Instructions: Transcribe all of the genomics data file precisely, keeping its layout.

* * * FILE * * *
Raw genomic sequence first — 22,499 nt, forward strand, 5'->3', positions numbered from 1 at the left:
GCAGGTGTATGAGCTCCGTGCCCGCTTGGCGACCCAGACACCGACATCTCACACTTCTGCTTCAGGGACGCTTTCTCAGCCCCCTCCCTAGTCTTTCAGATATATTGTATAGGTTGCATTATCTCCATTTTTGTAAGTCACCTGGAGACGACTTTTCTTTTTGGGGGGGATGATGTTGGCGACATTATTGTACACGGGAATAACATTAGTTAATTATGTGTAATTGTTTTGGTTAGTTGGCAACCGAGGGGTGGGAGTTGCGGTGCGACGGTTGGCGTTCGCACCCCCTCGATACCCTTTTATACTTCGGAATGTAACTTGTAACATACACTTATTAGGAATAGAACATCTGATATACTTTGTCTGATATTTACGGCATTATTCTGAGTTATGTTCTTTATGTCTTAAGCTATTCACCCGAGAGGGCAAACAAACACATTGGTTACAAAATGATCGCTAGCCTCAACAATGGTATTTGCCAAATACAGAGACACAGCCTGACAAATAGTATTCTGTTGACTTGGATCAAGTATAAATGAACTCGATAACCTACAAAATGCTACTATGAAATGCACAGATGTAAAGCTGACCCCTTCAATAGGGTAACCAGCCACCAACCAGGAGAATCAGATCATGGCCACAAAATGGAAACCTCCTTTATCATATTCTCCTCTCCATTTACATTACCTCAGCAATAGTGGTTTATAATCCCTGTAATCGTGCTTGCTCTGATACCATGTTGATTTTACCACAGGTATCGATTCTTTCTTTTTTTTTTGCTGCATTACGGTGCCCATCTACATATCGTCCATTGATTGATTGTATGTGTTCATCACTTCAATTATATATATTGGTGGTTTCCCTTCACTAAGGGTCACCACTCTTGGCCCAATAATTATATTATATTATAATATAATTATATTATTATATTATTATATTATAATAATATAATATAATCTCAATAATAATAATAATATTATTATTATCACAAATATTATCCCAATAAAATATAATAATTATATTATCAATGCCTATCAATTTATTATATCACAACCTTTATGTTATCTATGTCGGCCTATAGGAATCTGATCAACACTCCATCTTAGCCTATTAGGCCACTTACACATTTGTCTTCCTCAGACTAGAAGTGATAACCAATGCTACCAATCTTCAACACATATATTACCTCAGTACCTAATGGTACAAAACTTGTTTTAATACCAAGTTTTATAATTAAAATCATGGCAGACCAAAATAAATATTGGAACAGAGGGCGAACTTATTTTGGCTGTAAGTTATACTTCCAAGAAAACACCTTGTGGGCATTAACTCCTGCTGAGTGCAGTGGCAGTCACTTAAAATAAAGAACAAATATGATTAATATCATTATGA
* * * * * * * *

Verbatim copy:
Raw genomic sequence first — 22,499 nt, forward strand, 5'->3', positions numbered from 1 at the left:
GCAGGTGTATGAGCTCCGTGCCCGCTTGGCGACCCAGACACCGACATCTCACACTTCTGCTTCAGGGACGCTTTCTCAGCCCCCTCCCTAGTCTTTCAGATATATTGTATAGGTTGCATTATCTCCATTTTTGTAAGTCACCTGGAGACGACTTTTCTTTTTGGGGGGGATGATGTTGGCGACATTATTGTACACGGGAATAACATTAGTTAATTATGTGTAATTGTTTTGGTTAGTTGGCAACCGAGGGGTGGGAGTTGCGGTGCGACGGTTGGCGTTCGCACCCCCTCGATACCCTTTTATACTTCGGAATGTAACTTGTAACATACACTTATTAGGAATAGAACATCTGATATACTTTGTCTGATATTTACGGCATTATTCTGAGTTATGTTCTTTATGTCTTAAGCTATTCACCCGAGAGGGCAAACAAACACATTGGTTACAAAATGATCGCTAGCCTCAACAATGGTATTTGCCAAATACAGAGACACAGCCTGACAAATAGTATTCTGTTGACTTGGATCAAGTATAAATGAACTCGATAACCTACAAAATGCTACTATGAAATGCACAGATGTAAAGCTGACCCCTTCAATAGGGTAACCAGCCACCAACCAGGAGAATCAGATCATGGCCACAAAATGGAAACCTCCTTTATCATATTCTCCTCTCCATTTACATTACCTCAGCAATAGTGGTTTATAATCCCTGTAATCGTGCTTGCTCTGATACCATGTTGATTTTACCACAGGTATCGATTCTTTCTTTTTTTTTTGCTGCATTACGGTGCCCATCTACATATCGTCCATTGATTGATTGTATGTGTTCATCACTTCAATTATATATATTGGTGGTTTCCCTTCACTAAGGGTCACCACTCTTGGCCCAATAATTATATTATATTATAATATAATTATATTATTATATTATTATATTATAATAATATAATATAATCTCAATAATAATAATAATATTATTATTATCACAAATATTATCCCAATAAAATATAATAATTATATTATCAATGCCTATCAATTTATTATATCACAACCTTTATGTTATCTATGTCGGCCTATAGGAATCTGATCAACACTCCATCTTAGCCTATTAGGCCACTTACACATTTGTCTTCCTCAGACTAGAAGTGATAACCAATGCTACCAATCTTCAACACATATATTACCTCAGTACCTAATGGTACAAAACTTGTTTTAATACCAAGTTTTATAATTAAAATCATGGCAGACCAAAATAAATATTGGAACAGAGGGCGAACTTATTTTGGCTGTAAGTTATACTTCCAAGAAAACACCTTGTGGGCATTAACTCCTGCTGAGTGCAGTGGCAGTCACTTAAAATAAAGAACAAATATGATTAATATCATTATGA